N2 - An experimental technique to measure crater growth is presented whereby a high speed video captures profiles of a crater forming after impact obtained using a vertical laser sheet centered on the impact point. Unlike previous so called "quarter-space experiments," where projectiles were launched along a transparent Plexiglas sheet so that growth of half a crater could be viewed, the use of the laser sheet permits viewing changes in crater shape without any physical interference to the cratering process. This technique indicates that for low velocity impacts (< 300  m / s) into 220 μm glass beads that are without cohesion and where the projectile is not disrupted, craters initially grow somewhat proportionally, but that later their depths remain essentially constant while their diameters continue to expand. In addition, these experiments indicate that as the impact velocity increases, the rate of growth and the transient depth to diameter ratio at the end of ejecta excavation decreases. These last two observations are probably due to the large time of penetration of the projectile, which becomes a significant fraction of the time of crater formation. This is contrary to the expectations for the scaling rules, which assumes a point source. Very high curtain angles (>45°) are also seen, and could be due to the low friction angle of the target. Significant crater modification, which is rarely seen in "quarter-space experiments," is also observed and appears to be controlled by the dynamic angle of repose of the target. These latter observations indicate that differences in target friction angles may need to be considered when determining near rim ejecta-mass distributions and large-scale crater modification processes on the planets.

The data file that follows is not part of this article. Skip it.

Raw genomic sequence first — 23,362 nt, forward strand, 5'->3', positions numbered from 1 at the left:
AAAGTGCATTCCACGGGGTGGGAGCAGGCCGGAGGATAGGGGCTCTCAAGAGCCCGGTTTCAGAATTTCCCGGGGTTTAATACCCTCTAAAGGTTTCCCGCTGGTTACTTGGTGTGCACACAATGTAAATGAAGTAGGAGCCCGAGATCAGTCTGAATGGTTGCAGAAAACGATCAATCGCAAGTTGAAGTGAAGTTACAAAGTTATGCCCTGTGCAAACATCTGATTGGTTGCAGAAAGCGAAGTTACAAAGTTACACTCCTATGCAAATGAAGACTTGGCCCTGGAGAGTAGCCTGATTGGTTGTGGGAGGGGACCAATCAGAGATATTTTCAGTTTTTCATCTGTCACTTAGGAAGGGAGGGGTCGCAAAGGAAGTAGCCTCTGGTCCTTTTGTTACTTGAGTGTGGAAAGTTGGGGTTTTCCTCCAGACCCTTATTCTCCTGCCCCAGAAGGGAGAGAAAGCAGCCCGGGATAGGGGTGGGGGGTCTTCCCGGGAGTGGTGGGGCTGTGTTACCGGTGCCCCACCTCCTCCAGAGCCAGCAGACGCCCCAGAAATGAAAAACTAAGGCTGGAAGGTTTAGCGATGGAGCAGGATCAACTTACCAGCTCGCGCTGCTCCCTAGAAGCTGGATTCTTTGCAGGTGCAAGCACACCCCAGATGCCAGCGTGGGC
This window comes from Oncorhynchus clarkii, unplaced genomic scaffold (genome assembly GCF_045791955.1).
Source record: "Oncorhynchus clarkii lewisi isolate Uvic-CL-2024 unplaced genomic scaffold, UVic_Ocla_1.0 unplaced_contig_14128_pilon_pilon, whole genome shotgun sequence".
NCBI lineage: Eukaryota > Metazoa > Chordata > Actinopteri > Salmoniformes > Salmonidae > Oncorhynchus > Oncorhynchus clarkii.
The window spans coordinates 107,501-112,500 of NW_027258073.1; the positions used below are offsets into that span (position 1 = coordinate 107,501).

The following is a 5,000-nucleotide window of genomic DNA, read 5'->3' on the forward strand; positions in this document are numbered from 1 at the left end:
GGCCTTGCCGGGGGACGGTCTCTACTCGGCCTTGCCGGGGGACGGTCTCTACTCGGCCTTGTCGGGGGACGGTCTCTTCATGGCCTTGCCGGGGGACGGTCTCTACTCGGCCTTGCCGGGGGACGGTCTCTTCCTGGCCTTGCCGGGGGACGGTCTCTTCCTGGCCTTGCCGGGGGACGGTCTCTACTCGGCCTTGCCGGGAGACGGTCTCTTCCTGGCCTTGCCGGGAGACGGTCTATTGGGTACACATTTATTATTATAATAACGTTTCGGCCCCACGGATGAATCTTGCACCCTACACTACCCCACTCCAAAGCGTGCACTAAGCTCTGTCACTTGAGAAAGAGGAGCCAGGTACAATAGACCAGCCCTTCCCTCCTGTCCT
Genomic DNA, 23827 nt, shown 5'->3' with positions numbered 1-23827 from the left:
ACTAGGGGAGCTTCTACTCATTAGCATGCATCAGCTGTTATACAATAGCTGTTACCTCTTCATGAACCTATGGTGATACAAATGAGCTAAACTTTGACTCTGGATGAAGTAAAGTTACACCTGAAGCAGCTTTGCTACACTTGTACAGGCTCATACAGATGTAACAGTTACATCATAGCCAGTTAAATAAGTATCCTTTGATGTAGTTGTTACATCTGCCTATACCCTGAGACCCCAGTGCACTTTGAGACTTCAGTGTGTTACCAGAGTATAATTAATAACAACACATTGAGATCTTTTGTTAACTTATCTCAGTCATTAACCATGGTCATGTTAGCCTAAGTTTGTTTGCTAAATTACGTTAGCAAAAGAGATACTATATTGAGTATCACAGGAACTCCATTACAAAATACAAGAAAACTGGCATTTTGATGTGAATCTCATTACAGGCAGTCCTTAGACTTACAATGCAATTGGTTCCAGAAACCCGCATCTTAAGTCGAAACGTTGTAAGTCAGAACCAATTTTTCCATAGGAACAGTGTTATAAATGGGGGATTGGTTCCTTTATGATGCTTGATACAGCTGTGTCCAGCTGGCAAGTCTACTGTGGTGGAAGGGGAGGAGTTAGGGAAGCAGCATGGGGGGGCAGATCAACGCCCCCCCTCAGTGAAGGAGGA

AB - An experimental technique to measure crater growth is presented whereby a high speed video captures profiles of a crater forming after impact obtained using a vertical laser sheet centered on the impact point. Unlike previous so called "quarter-space experiments," where projectiles were launched along a transparent Plexiglas sheet so that growth of half a crater could be viewed, the use of the laser sheet permits viewing changes in crater shape without any physical interference to the cratering process. This technique indicates that for low velocity impacts (< 300  m / s) into 220 μm glass beads that are without cohesion and where the projectile is not disrupted, craters initially grow somewhat proportionally, but that later their depths remain essentially constant while their diameters continue to expand. In addition, these experiments indicate that as the impact velocity increases, the rate of growth and the transient depth to diameter ratio at the end of ejecta excavation decreases. These last two observations are probably due to the large time of penetration of the projectile, which becomes a significant fraction of the time of crater formation. This is contrary to the expectations for the scaling rules, which assumes a point source. Very high curtain angles (>45°) are also seen, and could be due to the low friction angle of the target. Significant crater modification, which is rarely seen in "quarter-space experiments," is also observed and appears to be controlled by the dynamic angle of repose of the target. These latter observations indicate that differences in target friction angles may need to be considered when determining near rim ejecta-mass distributions and large-scale crater modification processes on the planets.

KW - Cratering

KW - Impact processes

UR - http://www.scopus.com/inward/record.url?scp=34247869797&partnerID=8YFLogxK

UR - http://www.scopus.com/inward/citedby.url?scp=34247869797&partnerID=8YFLogxK

U2 - 10.1016/j.icarus.2007.01.009

DO - 10.1016/j.icarus.2007.01.009

M3 - Article

AN - SCOPUS:34247869797

VL - 188

SP - 506

EP - 521

JO - Icarus

JF - Icarus

SN - 0019-1035

IS - 2

ER -